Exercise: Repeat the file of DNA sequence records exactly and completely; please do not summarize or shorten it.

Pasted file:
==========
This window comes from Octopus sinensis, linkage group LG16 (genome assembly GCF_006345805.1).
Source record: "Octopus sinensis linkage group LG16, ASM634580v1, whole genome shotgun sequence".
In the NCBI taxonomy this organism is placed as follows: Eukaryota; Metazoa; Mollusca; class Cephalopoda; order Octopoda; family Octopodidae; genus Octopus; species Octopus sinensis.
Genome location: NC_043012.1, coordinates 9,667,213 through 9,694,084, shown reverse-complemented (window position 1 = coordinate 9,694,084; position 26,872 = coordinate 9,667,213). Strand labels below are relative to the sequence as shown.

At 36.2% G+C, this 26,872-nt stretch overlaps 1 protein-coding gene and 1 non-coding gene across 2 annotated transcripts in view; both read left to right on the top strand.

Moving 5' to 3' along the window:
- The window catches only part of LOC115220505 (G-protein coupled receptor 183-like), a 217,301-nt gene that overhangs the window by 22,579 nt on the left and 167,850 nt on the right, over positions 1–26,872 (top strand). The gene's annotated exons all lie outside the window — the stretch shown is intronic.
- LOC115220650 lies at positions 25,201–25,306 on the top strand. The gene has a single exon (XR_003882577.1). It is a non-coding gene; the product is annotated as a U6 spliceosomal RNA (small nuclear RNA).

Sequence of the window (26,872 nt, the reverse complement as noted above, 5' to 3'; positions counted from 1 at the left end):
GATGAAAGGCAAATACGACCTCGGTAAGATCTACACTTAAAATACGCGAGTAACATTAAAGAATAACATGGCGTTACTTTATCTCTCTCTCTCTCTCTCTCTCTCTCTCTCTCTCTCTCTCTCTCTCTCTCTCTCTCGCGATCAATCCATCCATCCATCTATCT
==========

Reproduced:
This window comes from Octopus sinensis, linkage group LG16 (genome assembly GCF_006345805.1).
Source record: "Octopus sinensis linkage group LG16, ASM634580v1, whole genome shotgun sequence".
In the NCBI taxonomy this organism is placed as follows: Eukaryota; Metazoa; Mollusca; class Cephalopoda; order Octopoda; family Octopodidae; genus Octopus; species Octopus sinensis.
Genome location: NC_043012.1, coordinates 9,667,213 through 9,694,084, shown reverse-complemented (window position 1 = coordinate 9,694,084; position 26,872 = coordinate 9,667,213). Strand labels below are relative to the sequence as shown.

At 36.2% G+C, this 26,872-nt stretch overlaps 1 protein-coding gene and 1 non-coding gene across 2 annotated transcripts in view; both read left to right on the top strand.

Moving 5' to 3' along the window:
- The window catches only part of LOC115220505 (G-protein coupled receptor 183-like), a 217,301-nt gene that overhangs the window by 22,579 nt on the left and 167,850 nt on the right, over positions 1–26,872 (top strand). The gene's annotated exons all lie outside the window — the stretch shown is intronic.
- LOC115220650 lies at positions 25,201–25,306 on the top strand. The gene has a single exon (XR_003882577.1). It is a non-coding gene; the product is annotated as a U6 spliceosomal RNA (small nuclear RNA).

Sequence of the window (26,872 nt, the reverse complement as noted above, 5' to 3'; positions counted from 1 at the left end):
GATGAAAGGCAAATACGACCTCGGTAAGATCTACACTTAAAATACGCGAGTAACATTAAAGAATAACATGGCGTTACTTTATCTCTCTCTCTCTCTCTCTCTCTCTCTCTCTCTCTCTCTCTCTCTCTCTCTCTCTCGCGATCAATCCATCCATCCATCTATCT